Two scientists in white baseball caps inspect a young tree sapling, which is about as tall as they are

A Forest Restoration, Reimagined: A Decade of Diversity in BiodiversiTREE
Tuesday, April 19, 2022
Dr. Rachel King and Jamie Pullen, SERC Terrestrial Ecology Lab
What happens when you take acres of abandoned farm fields and plant a forest on top of them? In spring 2013, scientists and volunteers planted 20,000 trees as part of a massive experiment known as BiodiversiTREE. Now starting its tenth year, the project has become the largest experiment on tree diversity and ecosystem function in North America. Join SERC postdoc Rachel King and head technician Jamie Pullen for a trek through the project’s biggest discoveries, in an Earth Optimism webinar specifically made for Earth Week. They’ll reveal how diversity shapes how the forest works, from the soil to the canopy. They'll also explore the ability of forests to withstand the uncertainties of blights and climate change, and how diversity can shape the hidden life that depends on forests. Finally, they will reveal what’s in store for the project over the next century.

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A hummingbird with a red throat and green head beats its wings, hovering just above an outstretched hand
Male ruby-throated hummingbird being released after bird banding in Darlington, Maryland. (Credit: Barbara Saffir)

Spring Spectacles: When & Where to Find Jaw-Dropping Birds, Blooms & Beasts in the Mid-Atlantic
"Espectáculos de la Primavera: Dónde y Cuándo Podrás Encontrar Aves, Flores y Animales Asombrosos en el Atlántico Medio"
Tuesday, March 15, 2022
Barbara Saffir, nature photographer & Virginia Master Naturalist
Learn when and where to find some of the Mid-Atlantic's most jaw-dropping plant and animal life, with nature photographer and Virginia Master Naturalist Barbara Saffir. In this joyful spring jaunt, she'll reveal wildflowers worthy of Monet; a bounty of beasts; and close-up encounters with cobalt-blue, sunflower-yellow and ruby-red breeding birds that visit the DMV each spring. More than half of this "virtual safari" will focus on birds, with award-winning photographs of migratory and resident birds that capture their cool behaviors. Other animals and wildflowers will also make an appearance. You'll learn about curious critters—such as backyard squirrels that "fly" and dazzling bugs typically overlooked by their human neighbors—and wildflower spectacles, including acres of blush-pink blossoms; pink, yellow, and purple native orchids; and miles of perky bluebells meandering along curving creeks. Este evento se traduce al español! (This event has Spanish translations!)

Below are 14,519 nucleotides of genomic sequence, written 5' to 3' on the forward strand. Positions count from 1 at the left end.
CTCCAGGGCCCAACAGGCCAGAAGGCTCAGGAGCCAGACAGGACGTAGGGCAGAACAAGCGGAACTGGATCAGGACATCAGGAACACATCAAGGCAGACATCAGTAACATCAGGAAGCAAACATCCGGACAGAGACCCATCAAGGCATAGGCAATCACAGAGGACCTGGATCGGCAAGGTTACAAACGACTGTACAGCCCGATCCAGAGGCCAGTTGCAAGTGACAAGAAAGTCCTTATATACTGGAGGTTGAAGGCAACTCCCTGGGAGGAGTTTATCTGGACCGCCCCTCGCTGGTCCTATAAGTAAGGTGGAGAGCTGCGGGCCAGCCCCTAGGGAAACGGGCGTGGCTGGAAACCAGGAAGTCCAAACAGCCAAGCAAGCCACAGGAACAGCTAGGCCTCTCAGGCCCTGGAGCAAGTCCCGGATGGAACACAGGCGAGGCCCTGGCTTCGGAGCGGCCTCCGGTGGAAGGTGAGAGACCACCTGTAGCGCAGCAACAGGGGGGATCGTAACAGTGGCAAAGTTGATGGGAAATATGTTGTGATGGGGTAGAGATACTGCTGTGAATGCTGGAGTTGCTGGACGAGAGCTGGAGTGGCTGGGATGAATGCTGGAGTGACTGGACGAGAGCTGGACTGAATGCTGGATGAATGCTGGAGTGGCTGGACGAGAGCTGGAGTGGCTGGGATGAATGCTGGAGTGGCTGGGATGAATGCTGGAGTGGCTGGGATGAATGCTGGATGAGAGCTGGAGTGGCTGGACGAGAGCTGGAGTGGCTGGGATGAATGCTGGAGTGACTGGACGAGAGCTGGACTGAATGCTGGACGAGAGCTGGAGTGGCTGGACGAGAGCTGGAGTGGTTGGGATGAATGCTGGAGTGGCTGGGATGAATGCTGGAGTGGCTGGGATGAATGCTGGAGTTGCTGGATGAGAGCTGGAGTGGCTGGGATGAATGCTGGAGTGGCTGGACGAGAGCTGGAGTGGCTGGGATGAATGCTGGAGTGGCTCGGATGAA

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Mira la grabación con subtítulos en español
Para leer los subtítulos, dar clic en la CC icon. Los subtítulos comienzan en 1:21.

Download Barbara's guide to parks, wildlife apps and month-by-month natural spectacles (English)

Guía de parques, aplicaciones de vida silvestre y espectáculos naturales para cada mes (español)

Underwater photo of a brown speckled flounder in a bed of green eelgrass
Seagrasses sustain many popular fish and other species, like this flounder swimming through an eelgrass bed. (Credit: NOAA)

The Green In The Blue: The Comeback Of The Chesapeake’s Underwater Grasses And What It Means For The Bay
Tuesday, Feb. 15, 2022
Dr. Jonathan Lefcheck, SERC & Smithsonian Marine Global Earth Observatory
Over the last century, the mid-Atlantic’s underwater grasses have gone from one disaster to another—from wasting disease to hurricanes to nutrient pollution. But in the past few years, the Chesapeake Bay and Eastern Shore have witnessed some astounding comebacks. In our February Earth Optimism talk, join SERC marine ecologist Jonathan Lefcheck for a tour of seagrass resurgence throughout the region. He'll dive deeper into what's behind the recoveries, highlight the new life and other benefits that are returning with them, what to expect in the future, and how you can get involved through new citizen science initiatives. Discover how seagrasses are laying the foundation for a healthier, more bountiful Bay.